Open main menu

Andrey Illarionov

Russian politician
Andrey Illarionov, 2003.

Andrey Nikolayevich Illarionov (Russian: Андре́й Никола́евич Илларио́нов, born September 16, 1961) is a Russian libertarian economist and former economic policy advisor to the President of Russia, Vladimir Putin.

QuotesEdit

"Q&A: Putin's Critical Adviser," 2005Edit

In: "Q&A: Putin's Critical Adviser," at time.com by Yuri Zarakhovich, Saturday, Dec. 31, 2005.

  • The economy is doing fine—if you gauge it in traditional ways. The growth of GDP is 6.2%, which is good. [...] But do we compare Russia to developed countries or to a country like China that has the GDP growth of 9%—or oil producers like Azerbaijan with 12%, or Kazakhstan with 19%. This way, we see that Russia's achievement is more than modest. Under oil windfall profits, Russia's GDP should have grown by 15% to 16% in 2005. Once you dismiss the windfall profits, you see a poor quality of the economic policy that has proven negative to the tune of losing some 9% to 10% of the GDP growth.
    • About the real picture in the Russian economy around 2005.
  • When the state unraveled Yukos, officials insisted it was a single such case rather than a trend. But it soon became obvious that Yukos was not a single case, that this concerns the entire economy. [...] Yukos was a campaign, which is intensifying weekly.
  • There is no such thing as a gas market prices, because there is no such thing as gas market. What they are doing to Ukraine is obvious price discrimination.
    • In response to the question: The Kremlin says it just charges market prices.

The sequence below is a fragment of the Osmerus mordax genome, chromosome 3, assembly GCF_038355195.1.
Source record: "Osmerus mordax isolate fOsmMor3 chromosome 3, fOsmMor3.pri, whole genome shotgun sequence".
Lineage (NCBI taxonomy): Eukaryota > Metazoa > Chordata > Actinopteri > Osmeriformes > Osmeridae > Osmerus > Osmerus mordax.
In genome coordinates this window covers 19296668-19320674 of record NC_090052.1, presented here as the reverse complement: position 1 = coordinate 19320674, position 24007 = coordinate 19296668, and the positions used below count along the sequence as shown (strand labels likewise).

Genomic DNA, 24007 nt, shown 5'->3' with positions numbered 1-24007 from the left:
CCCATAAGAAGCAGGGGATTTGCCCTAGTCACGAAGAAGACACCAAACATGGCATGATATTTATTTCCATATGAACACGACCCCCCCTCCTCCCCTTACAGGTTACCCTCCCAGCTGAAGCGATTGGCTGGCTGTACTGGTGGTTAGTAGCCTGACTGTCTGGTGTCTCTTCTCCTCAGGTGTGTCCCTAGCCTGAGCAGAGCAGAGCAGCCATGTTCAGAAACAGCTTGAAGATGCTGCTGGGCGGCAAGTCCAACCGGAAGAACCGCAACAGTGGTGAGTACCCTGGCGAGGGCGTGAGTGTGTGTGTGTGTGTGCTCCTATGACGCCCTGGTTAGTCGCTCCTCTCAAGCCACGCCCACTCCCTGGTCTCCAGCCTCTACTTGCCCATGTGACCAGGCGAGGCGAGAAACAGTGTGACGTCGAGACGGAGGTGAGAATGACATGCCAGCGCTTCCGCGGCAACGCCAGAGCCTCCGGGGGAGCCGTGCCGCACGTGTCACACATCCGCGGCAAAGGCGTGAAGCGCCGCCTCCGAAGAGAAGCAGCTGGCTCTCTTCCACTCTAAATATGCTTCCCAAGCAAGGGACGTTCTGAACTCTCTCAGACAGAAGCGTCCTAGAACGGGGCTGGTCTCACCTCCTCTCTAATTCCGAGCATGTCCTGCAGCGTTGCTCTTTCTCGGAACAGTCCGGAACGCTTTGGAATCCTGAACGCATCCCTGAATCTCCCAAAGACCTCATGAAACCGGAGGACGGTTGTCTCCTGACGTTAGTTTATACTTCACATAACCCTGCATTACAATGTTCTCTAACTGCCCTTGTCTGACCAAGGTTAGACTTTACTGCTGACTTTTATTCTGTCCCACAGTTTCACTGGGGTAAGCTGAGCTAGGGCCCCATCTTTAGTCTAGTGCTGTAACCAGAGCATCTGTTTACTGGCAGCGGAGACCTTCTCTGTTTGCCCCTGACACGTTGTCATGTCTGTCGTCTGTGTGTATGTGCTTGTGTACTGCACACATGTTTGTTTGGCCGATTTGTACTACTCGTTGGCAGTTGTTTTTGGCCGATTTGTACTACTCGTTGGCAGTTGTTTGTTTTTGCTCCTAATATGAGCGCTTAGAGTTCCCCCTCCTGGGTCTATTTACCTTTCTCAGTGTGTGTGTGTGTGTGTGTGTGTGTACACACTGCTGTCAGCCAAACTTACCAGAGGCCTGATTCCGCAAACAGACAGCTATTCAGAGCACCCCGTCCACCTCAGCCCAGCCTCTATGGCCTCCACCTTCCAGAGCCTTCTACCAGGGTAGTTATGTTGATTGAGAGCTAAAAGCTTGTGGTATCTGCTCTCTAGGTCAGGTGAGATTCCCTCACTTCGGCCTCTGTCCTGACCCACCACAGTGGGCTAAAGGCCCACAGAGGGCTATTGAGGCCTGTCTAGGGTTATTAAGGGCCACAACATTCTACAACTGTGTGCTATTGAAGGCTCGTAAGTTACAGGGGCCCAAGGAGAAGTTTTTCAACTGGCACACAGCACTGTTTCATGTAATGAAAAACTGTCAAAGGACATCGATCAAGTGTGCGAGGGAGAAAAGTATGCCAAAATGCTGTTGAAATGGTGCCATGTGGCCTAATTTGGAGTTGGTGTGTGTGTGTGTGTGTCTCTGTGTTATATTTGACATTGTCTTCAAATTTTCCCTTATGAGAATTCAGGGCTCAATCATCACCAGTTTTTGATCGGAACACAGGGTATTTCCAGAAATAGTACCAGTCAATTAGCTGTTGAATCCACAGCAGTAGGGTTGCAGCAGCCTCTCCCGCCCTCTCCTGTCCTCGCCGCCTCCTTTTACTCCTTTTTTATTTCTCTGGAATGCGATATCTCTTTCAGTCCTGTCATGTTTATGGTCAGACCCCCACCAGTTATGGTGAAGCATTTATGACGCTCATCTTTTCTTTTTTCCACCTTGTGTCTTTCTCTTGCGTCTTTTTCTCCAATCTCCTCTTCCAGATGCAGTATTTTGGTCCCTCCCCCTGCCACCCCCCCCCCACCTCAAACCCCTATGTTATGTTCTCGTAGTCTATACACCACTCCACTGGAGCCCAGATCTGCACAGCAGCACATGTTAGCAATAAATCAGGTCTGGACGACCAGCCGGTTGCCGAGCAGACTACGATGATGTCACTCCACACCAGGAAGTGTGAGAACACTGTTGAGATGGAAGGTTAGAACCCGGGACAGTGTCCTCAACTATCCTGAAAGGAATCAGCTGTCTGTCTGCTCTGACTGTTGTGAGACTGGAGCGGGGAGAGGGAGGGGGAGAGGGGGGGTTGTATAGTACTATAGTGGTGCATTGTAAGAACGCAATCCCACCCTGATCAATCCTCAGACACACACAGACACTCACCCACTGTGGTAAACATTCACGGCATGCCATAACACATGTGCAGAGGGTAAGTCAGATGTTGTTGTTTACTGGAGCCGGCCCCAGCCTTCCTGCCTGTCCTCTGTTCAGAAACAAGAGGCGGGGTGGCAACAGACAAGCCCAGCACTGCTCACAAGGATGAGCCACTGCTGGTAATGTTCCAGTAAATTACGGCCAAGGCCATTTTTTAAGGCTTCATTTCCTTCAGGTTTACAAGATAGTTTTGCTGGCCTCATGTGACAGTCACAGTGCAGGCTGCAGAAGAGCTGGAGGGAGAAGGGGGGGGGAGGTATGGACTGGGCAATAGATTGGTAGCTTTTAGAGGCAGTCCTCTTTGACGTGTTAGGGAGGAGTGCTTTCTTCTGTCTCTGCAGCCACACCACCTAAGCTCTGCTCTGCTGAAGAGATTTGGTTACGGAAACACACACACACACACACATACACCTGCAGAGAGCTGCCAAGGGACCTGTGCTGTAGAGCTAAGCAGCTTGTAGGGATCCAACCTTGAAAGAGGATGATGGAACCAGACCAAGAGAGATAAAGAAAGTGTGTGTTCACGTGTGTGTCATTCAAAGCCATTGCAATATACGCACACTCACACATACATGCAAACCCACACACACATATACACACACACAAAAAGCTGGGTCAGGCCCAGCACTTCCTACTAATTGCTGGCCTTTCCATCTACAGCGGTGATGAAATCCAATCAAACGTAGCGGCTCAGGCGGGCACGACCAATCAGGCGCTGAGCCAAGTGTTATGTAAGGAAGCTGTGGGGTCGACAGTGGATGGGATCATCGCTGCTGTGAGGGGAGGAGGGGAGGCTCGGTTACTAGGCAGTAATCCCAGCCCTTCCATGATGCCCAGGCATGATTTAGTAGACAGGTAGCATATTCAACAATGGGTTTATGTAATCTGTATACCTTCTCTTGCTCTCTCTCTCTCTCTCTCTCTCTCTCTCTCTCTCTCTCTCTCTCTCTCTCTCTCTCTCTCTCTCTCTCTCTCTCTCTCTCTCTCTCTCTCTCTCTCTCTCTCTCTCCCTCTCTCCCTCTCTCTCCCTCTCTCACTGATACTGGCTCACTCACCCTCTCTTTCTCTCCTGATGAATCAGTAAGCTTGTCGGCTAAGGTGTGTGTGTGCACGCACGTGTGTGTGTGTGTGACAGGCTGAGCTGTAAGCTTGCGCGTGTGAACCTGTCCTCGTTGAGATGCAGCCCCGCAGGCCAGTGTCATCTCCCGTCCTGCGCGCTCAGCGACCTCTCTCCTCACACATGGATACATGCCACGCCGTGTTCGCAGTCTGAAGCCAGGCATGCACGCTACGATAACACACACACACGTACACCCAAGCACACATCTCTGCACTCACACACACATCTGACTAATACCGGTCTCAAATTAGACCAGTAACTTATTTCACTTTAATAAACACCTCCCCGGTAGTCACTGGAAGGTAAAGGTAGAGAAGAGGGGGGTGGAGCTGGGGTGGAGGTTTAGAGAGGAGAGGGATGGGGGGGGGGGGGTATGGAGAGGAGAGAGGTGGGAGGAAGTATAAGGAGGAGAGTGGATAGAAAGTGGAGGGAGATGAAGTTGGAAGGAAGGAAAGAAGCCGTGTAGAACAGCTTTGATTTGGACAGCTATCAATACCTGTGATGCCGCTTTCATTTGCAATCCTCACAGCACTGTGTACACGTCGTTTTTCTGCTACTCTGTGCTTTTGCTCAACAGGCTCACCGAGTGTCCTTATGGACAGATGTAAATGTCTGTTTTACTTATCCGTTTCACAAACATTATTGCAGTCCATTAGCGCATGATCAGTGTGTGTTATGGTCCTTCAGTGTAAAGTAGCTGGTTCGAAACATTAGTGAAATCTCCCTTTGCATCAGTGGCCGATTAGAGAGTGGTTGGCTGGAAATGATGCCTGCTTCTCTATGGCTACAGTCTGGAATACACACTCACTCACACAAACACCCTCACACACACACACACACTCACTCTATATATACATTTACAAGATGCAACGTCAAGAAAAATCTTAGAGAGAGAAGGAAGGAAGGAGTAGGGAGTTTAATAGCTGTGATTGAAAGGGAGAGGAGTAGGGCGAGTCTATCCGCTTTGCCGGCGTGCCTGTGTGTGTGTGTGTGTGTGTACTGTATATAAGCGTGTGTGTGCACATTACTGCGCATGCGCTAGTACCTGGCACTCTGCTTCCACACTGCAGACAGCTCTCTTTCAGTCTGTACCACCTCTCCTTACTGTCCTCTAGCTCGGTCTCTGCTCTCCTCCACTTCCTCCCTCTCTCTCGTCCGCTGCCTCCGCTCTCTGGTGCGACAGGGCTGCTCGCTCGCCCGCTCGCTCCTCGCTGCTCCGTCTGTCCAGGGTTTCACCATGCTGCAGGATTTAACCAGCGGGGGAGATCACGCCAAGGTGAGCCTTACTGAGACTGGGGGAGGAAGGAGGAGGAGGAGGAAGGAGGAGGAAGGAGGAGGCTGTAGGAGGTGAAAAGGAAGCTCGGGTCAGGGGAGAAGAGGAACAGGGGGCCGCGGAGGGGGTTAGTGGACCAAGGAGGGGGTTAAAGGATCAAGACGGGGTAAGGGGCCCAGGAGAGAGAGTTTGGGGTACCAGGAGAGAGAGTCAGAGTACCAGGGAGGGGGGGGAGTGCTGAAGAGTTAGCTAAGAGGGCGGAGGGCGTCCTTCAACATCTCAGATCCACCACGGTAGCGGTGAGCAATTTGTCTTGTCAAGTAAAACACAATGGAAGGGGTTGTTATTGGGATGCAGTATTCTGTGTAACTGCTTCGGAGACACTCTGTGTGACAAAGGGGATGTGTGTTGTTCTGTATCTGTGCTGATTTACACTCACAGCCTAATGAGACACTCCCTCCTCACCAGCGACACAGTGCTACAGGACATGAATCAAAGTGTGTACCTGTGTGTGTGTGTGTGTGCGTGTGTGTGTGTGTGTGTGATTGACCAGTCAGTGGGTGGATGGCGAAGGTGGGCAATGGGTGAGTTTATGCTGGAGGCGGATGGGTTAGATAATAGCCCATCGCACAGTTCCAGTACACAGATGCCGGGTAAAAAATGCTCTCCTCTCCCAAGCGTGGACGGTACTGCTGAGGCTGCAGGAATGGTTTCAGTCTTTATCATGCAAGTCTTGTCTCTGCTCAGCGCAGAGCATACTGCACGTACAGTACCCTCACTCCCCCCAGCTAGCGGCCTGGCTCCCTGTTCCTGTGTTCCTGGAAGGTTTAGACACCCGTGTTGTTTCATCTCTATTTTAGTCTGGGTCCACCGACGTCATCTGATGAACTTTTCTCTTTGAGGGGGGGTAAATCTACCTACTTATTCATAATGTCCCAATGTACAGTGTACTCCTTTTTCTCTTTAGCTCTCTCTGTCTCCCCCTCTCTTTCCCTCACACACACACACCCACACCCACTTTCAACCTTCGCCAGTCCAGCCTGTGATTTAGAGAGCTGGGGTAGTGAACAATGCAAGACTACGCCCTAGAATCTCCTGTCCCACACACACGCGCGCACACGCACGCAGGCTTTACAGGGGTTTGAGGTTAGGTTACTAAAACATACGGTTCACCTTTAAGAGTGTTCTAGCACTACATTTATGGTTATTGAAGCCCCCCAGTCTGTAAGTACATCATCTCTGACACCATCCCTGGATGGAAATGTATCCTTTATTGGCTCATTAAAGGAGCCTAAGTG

• We had doubts about the Kyoto Protocol, we wanted reasoning from our partners in the European Union, in the IPCC. Formal requests had been sent to these organizations. But we have not received responses yet, which suggests that no coherent answers can be offered. What we hear is 'it is not comprehensive responses that matter, we will not give them anyway; what is important is whether you believe us or not'
  • We have received no single argument in favour of this document except political pressure. No link has been established between carbon dioxide emissions and climate change. No other objective facts have been presented in recent time. The IPCC's reports in 1990 and 1995 show it clearly.
  • We are close to a consensus that the Kyoto Protocol does huge economic, political, social, and ecological damage to the Russian Federation. In addition, it certainly violates the rights and freedoms of Russian citizens, and well as the rights and freedoms of citizens in those countries which signed and ratified it.

External linksEdit

Wikipedia has an article about: